Topics Discussed: acute illness; agaricales; amanita; amanita pantherina; amanita phalloides; amanita phalloides poisoning; amanita species poisoning; amanita verna; amanita virosa; amatoxin; amatoxin poisoning; chlorophyllum molybdites; coprine; coprinus; cortinarius; gastrointestinal irritation; gyromitra esculenta; gyromitrin; hallucinogenic mushrooms; ibotenic acid; monomethylhydrazine; muscarine; muscimol; mushroom poisoning; nephrotoxicity.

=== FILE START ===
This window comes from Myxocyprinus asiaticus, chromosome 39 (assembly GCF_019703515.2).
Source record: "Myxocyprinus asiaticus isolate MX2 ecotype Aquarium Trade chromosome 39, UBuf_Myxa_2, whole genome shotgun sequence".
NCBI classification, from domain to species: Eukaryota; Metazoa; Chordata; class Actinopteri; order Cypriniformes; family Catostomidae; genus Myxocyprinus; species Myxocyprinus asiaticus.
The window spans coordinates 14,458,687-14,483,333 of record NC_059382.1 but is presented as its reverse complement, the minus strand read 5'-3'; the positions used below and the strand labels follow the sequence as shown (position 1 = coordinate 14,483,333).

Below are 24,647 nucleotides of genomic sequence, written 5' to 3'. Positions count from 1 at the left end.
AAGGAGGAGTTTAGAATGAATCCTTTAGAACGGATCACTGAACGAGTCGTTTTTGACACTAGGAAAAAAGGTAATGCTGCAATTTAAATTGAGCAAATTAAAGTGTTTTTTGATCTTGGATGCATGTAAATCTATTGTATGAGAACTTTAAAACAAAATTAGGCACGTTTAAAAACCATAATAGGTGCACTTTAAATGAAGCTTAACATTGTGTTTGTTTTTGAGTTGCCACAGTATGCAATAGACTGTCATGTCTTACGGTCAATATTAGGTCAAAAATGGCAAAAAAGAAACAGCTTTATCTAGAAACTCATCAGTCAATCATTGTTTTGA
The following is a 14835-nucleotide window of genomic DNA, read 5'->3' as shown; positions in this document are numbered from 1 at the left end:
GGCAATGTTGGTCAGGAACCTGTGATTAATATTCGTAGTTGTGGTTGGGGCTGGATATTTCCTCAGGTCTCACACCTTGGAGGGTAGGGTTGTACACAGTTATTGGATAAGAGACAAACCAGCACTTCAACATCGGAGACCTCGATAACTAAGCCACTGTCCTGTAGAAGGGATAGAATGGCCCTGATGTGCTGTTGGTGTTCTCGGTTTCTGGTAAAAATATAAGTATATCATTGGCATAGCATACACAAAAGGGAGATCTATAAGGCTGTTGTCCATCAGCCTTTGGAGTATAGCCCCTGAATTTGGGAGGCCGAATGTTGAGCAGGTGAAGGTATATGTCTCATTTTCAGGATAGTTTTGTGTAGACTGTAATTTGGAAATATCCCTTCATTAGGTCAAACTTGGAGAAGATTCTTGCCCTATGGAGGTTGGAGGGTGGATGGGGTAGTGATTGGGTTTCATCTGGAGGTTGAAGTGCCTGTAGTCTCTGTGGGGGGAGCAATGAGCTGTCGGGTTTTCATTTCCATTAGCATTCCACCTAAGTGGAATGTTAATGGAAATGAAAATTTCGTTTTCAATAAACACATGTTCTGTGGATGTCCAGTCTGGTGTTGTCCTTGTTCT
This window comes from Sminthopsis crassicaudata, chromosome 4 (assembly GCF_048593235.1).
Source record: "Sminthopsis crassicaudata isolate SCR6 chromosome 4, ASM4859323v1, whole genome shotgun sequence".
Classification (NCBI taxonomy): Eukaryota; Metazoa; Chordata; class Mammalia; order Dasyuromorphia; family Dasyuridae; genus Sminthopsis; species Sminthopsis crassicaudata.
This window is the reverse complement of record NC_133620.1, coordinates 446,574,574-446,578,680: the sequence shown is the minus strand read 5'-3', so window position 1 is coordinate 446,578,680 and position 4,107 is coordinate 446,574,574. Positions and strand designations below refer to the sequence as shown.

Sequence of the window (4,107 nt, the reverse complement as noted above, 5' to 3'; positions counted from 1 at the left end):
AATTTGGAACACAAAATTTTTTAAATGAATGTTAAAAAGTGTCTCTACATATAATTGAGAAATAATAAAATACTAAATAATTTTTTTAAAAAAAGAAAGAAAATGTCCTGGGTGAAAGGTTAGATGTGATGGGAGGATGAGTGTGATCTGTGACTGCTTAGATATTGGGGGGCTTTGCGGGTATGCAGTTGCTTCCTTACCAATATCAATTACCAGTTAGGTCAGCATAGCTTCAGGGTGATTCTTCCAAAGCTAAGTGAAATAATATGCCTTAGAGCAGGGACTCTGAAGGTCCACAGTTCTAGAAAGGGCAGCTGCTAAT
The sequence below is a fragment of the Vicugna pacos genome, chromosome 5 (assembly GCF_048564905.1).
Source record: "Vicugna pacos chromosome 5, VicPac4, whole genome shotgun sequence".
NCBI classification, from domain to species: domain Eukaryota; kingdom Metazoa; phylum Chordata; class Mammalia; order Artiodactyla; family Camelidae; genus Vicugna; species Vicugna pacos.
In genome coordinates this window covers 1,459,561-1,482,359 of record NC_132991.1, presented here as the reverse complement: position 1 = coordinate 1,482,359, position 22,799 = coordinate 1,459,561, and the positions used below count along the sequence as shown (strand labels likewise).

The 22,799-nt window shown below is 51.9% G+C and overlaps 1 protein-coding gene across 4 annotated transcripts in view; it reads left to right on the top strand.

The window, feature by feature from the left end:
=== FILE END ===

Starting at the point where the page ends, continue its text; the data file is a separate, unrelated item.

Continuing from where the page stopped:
Excerpt:"Most toxic mushroom species fall into one of nine distinct classifications or groups. These groups contain specific chemical toxins that give rise to distinct clinical syndromes that are characterized by the time to onset after ingestion, and the nature of the symptoms.This is one of the major groups of mushrooms that can lead to life-threatening toxicity. Some examples of mushrooms in this group include A. phalloides (Fig. 1292), A. verna, A. virosa, and certain species of Galerina and Lepiota. These mushrooms contain amatoxins, phallatoxins, and virotoxins. Only the amatoxins are considered significant in human poisoning. Amatoxins are felt to cause toxicity by interfering with RNA polymerase reactions...."
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